Adriana riding in background, and Olympian
Leslie Law's head to the lower right.

Each session began with “schooling movements,” or flat work. During this time riders learned how to use their aids effectively to train the horse on the flat. “A properly ridden horse is round,” according to George, and “horses that are muscled correctly will not need the vet.” The advance class did shoulder-in, haunches-in and lots of changes of leads. I figured out from the first two hour advance lesson, that my horses at home were definitely “lady trained,” as George so blatantly pointed out about one of the horses he rode and when he dismounted. He talked about getting the horses “on the aids” as opposed to “on the bit,” and that a rider needs to bend the horse at the rib cage with the leg and not the neck with the rein. He wanted his horses straight in the neck and not bent. Although, he did do a lot of counter bending to keep a canter lead and/or for lead changes. He spoke a lot and demonstrated how a rider needs to turn the horse’s shoulders with the outside rein but, he did not hesitate to use an opening rein when needed. He rode a horse when needed, and praised the concept of demonstration but mainly used an assistant named Kali ( working student of Beezy Maddens) to ride most horses that were being difficult or assist riders who did not compliment the horse.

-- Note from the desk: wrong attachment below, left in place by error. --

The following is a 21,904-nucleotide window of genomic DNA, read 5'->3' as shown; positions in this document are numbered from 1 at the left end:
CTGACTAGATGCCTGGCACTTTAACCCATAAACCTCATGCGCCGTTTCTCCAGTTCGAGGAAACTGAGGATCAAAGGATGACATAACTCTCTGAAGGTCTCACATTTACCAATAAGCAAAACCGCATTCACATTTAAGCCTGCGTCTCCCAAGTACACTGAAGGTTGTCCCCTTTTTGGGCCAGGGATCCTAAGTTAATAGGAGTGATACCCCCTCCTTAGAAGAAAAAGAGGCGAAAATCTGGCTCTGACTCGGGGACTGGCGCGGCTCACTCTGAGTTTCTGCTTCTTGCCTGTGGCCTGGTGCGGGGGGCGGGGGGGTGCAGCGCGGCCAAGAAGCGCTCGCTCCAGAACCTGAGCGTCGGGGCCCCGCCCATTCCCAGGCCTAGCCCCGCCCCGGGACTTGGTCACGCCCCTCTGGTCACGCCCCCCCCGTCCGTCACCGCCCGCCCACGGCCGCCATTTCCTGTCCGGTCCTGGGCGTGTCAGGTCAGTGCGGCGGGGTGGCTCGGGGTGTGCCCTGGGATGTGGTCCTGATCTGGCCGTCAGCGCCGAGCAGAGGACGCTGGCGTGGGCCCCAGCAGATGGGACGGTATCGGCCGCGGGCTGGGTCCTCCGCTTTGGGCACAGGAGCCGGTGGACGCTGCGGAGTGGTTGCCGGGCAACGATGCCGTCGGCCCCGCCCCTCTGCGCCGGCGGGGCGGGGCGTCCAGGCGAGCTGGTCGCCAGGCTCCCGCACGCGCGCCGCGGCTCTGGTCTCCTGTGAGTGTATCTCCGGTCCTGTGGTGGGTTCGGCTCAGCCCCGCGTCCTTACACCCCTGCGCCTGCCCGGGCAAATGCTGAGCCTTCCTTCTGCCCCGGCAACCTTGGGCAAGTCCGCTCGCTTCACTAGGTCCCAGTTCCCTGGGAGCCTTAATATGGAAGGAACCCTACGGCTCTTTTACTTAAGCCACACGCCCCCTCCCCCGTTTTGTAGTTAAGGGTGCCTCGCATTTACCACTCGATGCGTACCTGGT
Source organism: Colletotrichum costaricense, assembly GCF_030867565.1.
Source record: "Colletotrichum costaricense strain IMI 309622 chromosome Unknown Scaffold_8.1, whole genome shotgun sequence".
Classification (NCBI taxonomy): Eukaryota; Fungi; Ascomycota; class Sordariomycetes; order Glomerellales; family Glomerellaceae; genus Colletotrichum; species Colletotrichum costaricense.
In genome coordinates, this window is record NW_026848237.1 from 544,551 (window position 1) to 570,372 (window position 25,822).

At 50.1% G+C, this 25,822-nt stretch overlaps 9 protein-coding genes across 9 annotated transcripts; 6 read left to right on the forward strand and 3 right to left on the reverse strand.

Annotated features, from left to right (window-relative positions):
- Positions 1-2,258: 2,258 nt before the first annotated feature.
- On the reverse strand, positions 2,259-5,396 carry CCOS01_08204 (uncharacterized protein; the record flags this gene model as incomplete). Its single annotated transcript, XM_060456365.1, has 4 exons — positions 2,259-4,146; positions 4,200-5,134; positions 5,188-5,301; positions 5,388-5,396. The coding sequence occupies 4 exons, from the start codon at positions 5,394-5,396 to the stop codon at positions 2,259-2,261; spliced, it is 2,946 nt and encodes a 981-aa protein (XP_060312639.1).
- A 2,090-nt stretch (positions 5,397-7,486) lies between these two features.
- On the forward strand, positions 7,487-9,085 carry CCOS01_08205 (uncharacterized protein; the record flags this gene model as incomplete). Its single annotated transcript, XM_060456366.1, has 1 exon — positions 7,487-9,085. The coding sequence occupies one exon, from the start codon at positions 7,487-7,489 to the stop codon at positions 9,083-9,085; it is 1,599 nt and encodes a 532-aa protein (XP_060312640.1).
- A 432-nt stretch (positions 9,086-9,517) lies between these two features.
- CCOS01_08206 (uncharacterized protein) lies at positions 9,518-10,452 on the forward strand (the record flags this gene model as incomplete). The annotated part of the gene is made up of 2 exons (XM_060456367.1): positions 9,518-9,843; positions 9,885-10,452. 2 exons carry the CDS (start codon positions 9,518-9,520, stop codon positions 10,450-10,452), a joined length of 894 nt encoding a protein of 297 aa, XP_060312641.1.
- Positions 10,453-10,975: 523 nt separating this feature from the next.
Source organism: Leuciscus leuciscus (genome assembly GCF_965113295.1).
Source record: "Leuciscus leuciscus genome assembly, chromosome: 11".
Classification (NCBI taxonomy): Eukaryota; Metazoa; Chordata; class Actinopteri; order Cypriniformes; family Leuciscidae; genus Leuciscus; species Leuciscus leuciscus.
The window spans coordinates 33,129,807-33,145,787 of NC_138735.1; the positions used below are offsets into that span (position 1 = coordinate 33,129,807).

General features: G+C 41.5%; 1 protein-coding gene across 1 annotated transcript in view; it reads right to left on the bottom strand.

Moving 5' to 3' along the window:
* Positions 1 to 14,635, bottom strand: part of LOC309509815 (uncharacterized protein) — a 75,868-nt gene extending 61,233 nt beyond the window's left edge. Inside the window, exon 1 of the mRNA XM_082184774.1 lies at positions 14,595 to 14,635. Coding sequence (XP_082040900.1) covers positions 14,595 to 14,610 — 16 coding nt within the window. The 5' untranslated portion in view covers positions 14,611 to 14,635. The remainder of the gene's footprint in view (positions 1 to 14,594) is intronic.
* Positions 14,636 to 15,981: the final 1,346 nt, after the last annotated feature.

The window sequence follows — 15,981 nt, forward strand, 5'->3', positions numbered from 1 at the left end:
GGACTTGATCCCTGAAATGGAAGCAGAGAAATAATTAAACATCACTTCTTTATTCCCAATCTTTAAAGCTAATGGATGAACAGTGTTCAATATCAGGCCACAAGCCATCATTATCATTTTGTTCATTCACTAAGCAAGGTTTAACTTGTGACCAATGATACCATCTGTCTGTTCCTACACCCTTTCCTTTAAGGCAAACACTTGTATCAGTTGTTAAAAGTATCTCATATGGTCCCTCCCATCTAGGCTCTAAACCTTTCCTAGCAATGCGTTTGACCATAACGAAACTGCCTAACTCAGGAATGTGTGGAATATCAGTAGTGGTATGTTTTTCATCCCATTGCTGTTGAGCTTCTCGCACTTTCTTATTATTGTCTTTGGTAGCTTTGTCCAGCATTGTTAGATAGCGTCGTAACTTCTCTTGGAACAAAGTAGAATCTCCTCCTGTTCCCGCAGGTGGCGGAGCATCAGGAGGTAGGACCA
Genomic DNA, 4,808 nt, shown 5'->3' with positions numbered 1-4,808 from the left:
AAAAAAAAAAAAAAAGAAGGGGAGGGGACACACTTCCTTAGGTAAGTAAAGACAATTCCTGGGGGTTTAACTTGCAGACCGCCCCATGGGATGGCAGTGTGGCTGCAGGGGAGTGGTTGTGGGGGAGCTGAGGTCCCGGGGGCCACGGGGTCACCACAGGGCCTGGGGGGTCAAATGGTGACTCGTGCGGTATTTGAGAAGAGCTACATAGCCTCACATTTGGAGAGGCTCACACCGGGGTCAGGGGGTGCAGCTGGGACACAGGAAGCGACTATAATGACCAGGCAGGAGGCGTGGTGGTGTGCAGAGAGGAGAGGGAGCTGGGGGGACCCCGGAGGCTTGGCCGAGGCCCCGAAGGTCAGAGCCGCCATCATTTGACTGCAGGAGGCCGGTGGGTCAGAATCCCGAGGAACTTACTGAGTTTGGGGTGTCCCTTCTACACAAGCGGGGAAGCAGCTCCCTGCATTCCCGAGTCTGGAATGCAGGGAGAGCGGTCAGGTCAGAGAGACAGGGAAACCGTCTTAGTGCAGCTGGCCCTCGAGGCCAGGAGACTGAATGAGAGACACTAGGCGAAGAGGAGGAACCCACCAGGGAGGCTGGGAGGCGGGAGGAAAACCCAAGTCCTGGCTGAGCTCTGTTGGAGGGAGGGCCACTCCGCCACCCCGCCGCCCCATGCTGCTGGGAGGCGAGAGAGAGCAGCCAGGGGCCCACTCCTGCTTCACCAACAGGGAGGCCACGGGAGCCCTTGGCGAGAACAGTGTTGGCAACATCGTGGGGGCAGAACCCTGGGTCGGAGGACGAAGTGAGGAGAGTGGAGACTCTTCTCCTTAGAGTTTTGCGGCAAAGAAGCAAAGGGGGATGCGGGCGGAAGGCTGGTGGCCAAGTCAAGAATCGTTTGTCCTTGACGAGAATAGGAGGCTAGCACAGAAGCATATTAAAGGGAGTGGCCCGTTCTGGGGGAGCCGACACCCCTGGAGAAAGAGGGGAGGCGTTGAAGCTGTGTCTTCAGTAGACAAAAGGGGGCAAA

At one point George beckoned to ride “the brown horse.” Ha, that was us, even though my horse is bay. My rider ignored him hoping he was seeking another mount. But, no, George wanted my alpha thoroughbred! I did not know what to do -- of course, I am on the side lines muted. The last man to mount Matty was spun into a rearing whirlwind after mounting. And, I knew if Matty pulled his stuff with George, George was not going to back down. I prayed. George got a leg up and Mister Matthew was an angel. Thank God, because George, for as good as he is, is an aged gent. Nevertheless, George Morris even jumped my horse! Now, that is almost better than the compliment, “nice horse, good jumper.” When Adriana got back up, she thought twice about removing the hand print George left behind on Matty’s loins. She was nervous thinking George might comment on the dust in Matty’s coat.
At this clinic the auditors were treated to observe a Gold Medalist riding in the advanced section. His name is Leslie Law and he is an event rider. George constantly reminded the auditors and riders to mimic Leslie’s soft and effective riding. His horses were relaxed, rhythmic, round, light, forward without rushing and, well, to me they looked very “dressagey.”